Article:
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A short note on impact : SMiHA conference

Alyx Mattison.

If you reside in the higher education or UK Research and Innovation world, you will be very familiar with the idea of research impact – for those from a different sector, this is the academic label assigned to the idea that research should benefit society. And of course it should. Why else would we spend our time, mental energy, money and resources doing research if it won’t make a difference to or at least be of interest to a wider community than the researchers themselves?

At the SMiHA conference last month, there was a very clear message about the potential for this topic to have impact – increasing numbers of people are continuing to get older for longer, while simultaneously, the health of our skin is declining. This is not purely an aesthetic issue; unhealthy skin can be a reflection of less visible health issues and can also open the door to more chronic or fatal conditions like infection. The conference talks demonstrated the multitude of ways that research is already beginning to identify the factors involved in aging skin and potential ways of maintaining a healthy skin microbiome for longer. So how can we, as researchers, funders, industry partners, consumers, make sure that this research actually makes a difference?

Collaboration and interdisciplinarity were two ideas that came up quite a bit, both in the talks themselves and in conversation. At its core, studying the microbiome of aging skin requires bringing the distinct disciplines of microbiology and skin sciences together. However, the backgrounds and specialties of conference attendees were far more varied than this, from female health to medical disinfectant to dermatology, but they were brought together by the ubiquitous importance of healthy aging. Researchers need industry to adopt their research, industry needs research to inform their product, and policymakers need all of us to get it right. Only by continuing, and increasing, this level of collaboration and interdisciplinary knowledge exchange developed by the SMiHA network, can demonstrable impact occur.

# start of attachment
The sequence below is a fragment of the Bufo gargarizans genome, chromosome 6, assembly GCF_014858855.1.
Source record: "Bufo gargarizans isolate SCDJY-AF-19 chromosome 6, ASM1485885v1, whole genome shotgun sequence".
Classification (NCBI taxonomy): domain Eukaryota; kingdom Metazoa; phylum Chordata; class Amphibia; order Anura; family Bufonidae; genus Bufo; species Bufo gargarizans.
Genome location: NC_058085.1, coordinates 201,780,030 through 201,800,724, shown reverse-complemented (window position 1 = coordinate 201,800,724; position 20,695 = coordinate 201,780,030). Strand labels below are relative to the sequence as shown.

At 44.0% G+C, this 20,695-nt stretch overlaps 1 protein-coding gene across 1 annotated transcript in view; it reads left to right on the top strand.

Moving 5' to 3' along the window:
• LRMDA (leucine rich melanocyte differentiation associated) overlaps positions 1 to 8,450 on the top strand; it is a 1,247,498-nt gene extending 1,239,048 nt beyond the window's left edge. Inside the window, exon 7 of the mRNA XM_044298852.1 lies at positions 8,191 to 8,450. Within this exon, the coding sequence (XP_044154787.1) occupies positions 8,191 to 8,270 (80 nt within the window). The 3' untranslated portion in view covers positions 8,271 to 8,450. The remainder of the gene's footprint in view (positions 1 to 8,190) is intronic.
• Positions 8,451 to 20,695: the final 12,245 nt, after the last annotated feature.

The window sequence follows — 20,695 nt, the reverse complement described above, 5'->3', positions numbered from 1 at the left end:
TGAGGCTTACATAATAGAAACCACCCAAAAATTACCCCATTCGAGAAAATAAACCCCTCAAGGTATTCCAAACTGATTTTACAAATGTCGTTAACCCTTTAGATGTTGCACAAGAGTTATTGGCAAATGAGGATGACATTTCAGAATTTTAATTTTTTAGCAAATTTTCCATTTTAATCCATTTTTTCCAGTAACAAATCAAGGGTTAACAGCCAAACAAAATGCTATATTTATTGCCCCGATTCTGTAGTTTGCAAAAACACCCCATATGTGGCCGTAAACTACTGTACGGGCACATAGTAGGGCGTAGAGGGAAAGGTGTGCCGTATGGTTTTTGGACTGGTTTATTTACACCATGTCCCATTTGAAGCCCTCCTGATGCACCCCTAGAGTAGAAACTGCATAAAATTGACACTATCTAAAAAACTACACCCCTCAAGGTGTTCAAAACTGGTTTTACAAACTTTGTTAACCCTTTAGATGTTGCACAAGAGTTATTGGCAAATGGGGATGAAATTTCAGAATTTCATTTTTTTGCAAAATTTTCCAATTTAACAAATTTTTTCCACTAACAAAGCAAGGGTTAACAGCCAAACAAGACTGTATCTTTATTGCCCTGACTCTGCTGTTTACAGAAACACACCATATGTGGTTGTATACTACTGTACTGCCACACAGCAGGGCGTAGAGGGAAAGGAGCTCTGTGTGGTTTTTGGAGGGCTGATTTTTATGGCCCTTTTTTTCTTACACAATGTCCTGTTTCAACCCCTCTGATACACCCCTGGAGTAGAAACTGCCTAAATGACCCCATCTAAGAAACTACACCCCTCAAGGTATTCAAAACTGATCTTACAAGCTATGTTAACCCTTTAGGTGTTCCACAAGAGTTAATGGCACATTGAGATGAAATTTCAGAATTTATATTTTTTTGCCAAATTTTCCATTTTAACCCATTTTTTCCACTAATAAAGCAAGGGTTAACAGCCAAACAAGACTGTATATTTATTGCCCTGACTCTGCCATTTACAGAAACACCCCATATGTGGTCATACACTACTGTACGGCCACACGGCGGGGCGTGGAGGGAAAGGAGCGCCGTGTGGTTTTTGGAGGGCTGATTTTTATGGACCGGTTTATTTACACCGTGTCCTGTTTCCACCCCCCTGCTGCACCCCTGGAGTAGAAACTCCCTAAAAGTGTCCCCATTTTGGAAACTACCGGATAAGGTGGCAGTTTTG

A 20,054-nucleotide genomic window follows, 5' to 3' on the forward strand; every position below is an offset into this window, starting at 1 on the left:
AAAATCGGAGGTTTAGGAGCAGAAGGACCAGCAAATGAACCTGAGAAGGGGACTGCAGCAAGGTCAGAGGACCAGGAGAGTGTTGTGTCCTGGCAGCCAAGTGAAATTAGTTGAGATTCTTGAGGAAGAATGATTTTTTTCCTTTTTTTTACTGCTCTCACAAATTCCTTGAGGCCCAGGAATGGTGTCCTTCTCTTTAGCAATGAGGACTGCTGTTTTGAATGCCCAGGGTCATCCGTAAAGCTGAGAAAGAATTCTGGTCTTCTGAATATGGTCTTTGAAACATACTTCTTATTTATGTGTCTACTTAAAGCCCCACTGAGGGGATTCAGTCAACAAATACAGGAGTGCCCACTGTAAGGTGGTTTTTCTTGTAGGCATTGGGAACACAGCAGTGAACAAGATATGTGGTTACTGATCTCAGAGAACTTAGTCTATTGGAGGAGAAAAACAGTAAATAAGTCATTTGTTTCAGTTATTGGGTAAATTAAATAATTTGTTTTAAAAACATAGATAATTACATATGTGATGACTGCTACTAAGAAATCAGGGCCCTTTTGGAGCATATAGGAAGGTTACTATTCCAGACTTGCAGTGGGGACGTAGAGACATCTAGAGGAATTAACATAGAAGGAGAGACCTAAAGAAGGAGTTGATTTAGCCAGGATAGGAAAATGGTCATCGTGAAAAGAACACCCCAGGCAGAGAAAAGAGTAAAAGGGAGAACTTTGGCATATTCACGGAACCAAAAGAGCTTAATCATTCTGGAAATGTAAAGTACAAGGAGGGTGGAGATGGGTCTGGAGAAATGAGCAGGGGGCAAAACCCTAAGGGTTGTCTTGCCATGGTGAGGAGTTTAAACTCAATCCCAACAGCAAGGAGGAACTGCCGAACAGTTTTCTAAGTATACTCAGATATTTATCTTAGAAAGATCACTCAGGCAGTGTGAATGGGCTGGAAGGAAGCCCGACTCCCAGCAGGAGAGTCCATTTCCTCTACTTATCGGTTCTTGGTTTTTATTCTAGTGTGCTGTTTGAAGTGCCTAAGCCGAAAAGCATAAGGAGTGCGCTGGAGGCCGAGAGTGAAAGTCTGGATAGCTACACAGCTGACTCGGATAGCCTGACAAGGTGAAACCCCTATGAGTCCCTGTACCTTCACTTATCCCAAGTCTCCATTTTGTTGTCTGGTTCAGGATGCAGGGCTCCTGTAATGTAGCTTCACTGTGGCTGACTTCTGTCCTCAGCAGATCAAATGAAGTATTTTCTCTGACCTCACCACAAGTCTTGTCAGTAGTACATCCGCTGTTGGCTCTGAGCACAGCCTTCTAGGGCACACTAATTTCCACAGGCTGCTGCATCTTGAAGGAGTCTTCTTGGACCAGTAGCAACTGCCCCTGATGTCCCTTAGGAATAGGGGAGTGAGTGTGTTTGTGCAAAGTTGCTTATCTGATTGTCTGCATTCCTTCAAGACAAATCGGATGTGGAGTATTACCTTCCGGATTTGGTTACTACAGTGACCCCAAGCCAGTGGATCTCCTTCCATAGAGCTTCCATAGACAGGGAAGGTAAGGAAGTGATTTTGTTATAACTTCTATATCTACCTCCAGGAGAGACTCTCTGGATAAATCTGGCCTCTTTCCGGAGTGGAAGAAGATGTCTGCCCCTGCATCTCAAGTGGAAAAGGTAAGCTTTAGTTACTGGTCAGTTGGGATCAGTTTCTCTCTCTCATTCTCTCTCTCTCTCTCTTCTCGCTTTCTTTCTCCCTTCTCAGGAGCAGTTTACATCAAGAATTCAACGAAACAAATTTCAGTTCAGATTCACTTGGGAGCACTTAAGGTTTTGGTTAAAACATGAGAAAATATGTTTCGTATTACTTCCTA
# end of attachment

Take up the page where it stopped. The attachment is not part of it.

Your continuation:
Of course, getting together to chat (sorry, network) and eat a nice buffet lunch will only get us so far. Several ideas came up in conversation about how to work towards making that more sustainable difference. Using research to inform cosmetic regulations, so that companies are forced to back up ‘microbiome’ claims, was raised several times, as was going straight to the public to help the average person understand the microbiome and make more informed choices. The later applies not just to cosmetic purchases, but to all those lifestyle choices that have an effect on skin. Teaching people to make healthier choices that prevent unhealthy skin will have the secondary impact of reducing pressure on the healthcare system, and as Richard Farragher pointed out in his talk, there is a lot of good in a number of sectors that can be done with the money saved by reducing stress on the healthcare system.

Going forward, (in my best Ted Lasso voice), let’s all continue to research, continue to work together, and continue to communicate to wider communities, so that we can make a difference!

(And thank you to everyone I accosted at lunch time for feeding into this blog post)

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